Green Cell: Mobilized ~14x CIDF’s capital to partially fund an integrated battery energy storage system and off-site solar electricity arrangement for an electric bus fleet in India. This combination allows a portion of the bus fleet to be 100% powered by renewable energy, which may not have been economically viable otherwise.  

AC Energy: Mobilized ~31x of investment capital to support an 88-megawatt windfarm in Vietnam with environmental and social-related safeguards and enhancements. The grant will de-risk the wind farm’s project finance through the provision of a revenue reserve facility, which disburses funds when operations are curtailed due to environmental and social safeguards. 

Australis Greener Grazing: Provided a matched, milestone and activity-based grant that mobilized ~14x of investment capital to support the development of seaweed as an agricultural feed supplement for innovative carbon abatement in Vietnam.  

Tata Power: Provided a grant, mobilizing ~22x of investment capital, to partially fund the purchase and integration of South Asia’s first 10-megawatthour grid-scaled energy storage project integrated into an electricity distribution network. The project will help Delhi’s grid integrate clean energy sources like solar, and is expected to help reduce grid instability, black/brownouts, and damage to customer equipment through power surges. 

GreenYellow: Used CIDF’s grant as first loss capital for ADB’s first financing of a solar photovoltaic rooftop portfolio for the commercial and industrial segment in Vietnam. This mobilized ~8x of investment capital. 6 

Greenway: Enabled the rollout of up to 1,000,000 improved cookstoves as a carbon credit project through a liquidity reserve which mobilized ~12x of investment capital. This initiative addresses health hazards caused by inefficient cooking practices, aiming to save lives and empower mostly women by reducing their domestic workload.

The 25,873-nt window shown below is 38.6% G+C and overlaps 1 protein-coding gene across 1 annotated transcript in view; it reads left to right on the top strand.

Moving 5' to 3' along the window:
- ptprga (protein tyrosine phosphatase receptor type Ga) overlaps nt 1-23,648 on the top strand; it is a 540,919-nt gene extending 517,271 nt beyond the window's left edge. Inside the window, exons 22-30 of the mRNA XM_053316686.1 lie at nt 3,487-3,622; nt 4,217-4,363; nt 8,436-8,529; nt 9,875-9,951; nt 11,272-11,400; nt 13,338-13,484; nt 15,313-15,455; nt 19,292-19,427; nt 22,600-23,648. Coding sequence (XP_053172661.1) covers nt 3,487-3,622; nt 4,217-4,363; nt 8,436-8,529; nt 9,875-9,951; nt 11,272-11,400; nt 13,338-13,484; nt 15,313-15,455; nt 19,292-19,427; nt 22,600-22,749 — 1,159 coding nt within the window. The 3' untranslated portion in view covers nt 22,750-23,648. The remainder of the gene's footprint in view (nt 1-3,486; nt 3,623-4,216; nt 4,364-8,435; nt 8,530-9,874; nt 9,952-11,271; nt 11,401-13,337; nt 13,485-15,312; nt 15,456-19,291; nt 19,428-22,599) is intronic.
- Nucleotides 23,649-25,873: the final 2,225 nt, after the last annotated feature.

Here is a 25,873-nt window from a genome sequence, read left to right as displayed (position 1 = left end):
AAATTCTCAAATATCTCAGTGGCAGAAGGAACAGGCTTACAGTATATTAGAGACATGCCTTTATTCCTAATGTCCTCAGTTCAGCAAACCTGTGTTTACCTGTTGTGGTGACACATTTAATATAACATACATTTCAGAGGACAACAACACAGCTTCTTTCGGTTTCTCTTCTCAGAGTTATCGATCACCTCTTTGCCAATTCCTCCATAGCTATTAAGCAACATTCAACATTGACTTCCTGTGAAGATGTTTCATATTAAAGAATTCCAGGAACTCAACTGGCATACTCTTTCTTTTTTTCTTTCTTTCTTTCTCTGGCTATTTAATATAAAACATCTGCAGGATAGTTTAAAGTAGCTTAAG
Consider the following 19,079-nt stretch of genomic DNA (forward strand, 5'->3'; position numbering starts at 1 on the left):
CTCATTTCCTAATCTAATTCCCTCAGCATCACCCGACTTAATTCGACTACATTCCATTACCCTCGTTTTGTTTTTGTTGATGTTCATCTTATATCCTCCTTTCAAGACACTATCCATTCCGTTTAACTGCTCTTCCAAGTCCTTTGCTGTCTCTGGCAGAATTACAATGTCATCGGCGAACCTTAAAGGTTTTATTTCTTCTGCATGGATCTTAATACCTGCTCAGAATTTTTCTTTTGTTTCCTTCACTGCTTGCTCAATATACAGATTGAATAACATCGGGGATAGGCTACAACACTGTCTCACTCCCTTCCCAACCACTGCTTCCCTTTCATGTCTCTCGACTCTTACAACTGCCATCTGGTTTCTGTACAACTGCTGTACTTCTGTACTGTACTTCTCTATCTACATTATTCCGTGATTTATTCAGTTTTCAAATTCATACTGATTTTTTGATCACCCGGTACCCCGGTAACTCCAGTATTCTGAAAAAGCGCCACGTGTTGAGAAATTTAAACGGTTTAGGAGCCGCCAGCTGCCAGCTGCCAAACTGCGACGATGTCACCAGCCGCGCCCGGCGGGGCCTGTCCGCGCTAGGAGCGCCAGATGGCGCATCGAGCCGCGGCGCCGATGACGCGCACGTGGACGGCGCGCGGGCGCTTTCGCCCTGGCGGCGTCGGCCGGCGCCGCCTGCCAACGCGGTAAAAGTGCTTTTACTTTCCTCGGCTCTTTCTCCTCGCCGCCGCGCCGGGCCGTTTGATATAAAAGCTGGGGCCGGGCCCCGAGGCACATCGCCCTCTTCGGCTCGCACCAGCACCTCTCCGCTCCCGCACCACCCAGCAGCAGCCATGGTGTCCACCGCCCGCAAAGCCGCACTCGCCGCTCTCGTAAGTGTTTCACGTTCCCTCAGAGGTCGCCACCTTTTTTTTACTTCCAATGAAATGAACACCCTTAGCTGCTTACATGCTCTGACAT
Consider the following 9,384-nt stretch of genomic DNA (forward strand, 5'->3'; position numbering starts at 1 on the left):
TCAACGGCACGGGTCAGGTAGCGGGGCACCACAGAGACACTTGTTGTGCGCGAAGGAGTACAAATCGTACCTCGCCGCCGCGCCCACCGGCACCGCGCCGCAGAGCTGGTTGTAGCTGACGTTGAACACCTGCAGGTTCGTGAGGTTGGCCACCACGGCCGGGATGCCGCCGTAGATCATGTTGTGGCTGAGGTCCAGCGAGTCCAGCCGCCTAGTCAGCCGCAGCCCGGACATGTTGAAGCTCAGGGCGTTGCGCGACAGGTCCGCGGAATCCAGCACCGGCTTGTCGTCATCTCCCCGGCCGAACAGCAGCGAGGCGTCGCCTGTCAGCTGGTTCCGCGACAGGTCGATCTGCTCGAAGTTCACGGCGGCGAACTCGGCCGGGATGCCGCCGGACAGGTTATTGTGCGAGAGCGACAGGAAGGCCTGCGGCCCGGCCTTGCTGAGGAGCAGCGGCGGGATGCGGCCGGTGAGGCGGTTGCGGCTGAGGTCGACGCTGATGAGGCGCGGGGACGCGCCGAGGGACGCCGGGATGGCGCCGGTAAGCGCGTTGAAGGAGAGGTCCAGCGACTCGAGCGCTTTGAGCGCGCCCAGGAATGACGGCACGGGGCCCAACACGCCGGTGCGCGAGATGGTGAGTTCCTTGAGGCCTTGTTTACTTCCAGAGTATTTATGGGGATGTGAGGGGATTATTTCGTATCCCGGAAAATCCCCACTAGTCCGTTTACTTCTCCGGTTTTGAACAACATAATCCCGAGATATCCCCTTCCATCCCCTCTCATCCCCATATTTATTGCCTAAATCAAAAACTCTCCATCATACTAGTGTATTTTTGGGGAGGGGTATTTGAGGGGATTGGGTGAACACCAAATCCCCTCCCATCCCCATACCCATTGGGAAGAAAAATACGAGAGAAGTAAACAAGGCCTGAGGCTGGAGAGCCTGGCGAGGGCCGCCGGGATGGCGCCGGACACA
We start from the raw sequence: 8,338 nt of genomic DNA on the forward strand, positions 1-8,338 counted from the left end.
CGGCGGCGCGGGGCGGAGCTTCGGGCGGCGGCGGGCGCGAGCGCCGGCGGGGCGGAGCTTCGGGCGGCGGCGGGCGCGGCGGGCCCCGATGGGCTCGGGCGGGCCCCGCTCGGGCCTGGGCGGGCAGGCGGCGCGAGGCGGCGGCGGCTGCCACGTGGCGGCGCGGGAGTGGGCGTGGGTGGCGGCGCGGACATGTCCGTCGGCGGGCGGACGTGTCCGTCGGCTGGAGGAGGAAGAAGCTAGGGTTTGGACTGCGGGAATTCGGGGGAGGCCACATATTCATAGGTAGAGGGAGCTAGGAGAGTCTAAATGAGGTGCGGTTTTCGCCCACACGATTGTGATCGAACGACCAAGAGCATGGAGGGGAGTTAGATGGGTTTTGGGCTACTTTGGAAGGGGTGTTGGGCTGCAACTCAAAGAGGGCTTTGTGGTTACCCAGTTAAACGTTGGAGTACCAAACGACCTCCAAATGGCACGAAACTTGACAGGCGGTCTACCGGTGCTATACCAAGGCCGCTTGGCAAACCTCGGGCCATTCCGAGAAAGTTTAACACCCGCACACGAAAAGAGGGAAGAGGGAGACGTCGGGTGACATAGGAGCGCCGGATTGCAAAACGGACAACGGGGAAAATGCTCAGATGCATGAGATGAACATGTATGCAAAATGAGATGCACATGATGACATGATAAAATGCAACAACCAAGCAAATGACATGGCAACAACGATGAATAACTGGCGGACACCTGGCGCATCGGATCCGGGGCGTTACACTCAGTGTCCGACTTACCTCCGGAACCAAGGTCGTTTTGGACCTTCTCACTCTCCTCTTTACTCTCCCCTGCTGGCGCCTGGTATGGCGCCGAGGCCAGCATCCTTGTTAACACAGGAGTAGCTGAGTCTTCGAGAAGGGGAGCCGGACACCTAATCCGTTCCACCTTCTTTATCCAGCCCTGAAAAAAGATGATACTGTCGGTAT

Each investment harnessed the power of innovative financing to help improve commercial viability at scale and maximize impact by tailoring solutions to meet regional needs. Here, we distill six key takeaways:  

Strategic Partnerships: Strategic partnerships bring added value via pooled experience and expertise.  

Additional Capital: Blending funds unlocked significant additional capital – more than 20x the initial investment on average.  

Proof-of-Concept: Blended finance aids in proving the concept for innovative technologies and commercial viability.  

Project Selection and Visibility: Rigorous project selection helps address the challenges of prioritizing which opportunities to pursue.  

Innovative Financing: Innovative finance mechanisms improve commercial viability.  

Regional Focus: Tailoring funds to specific regions can maximize impact. 

For more information and key takeaways, explore the full report, Progress and Lessons from the Climate Innovation and Development Fund.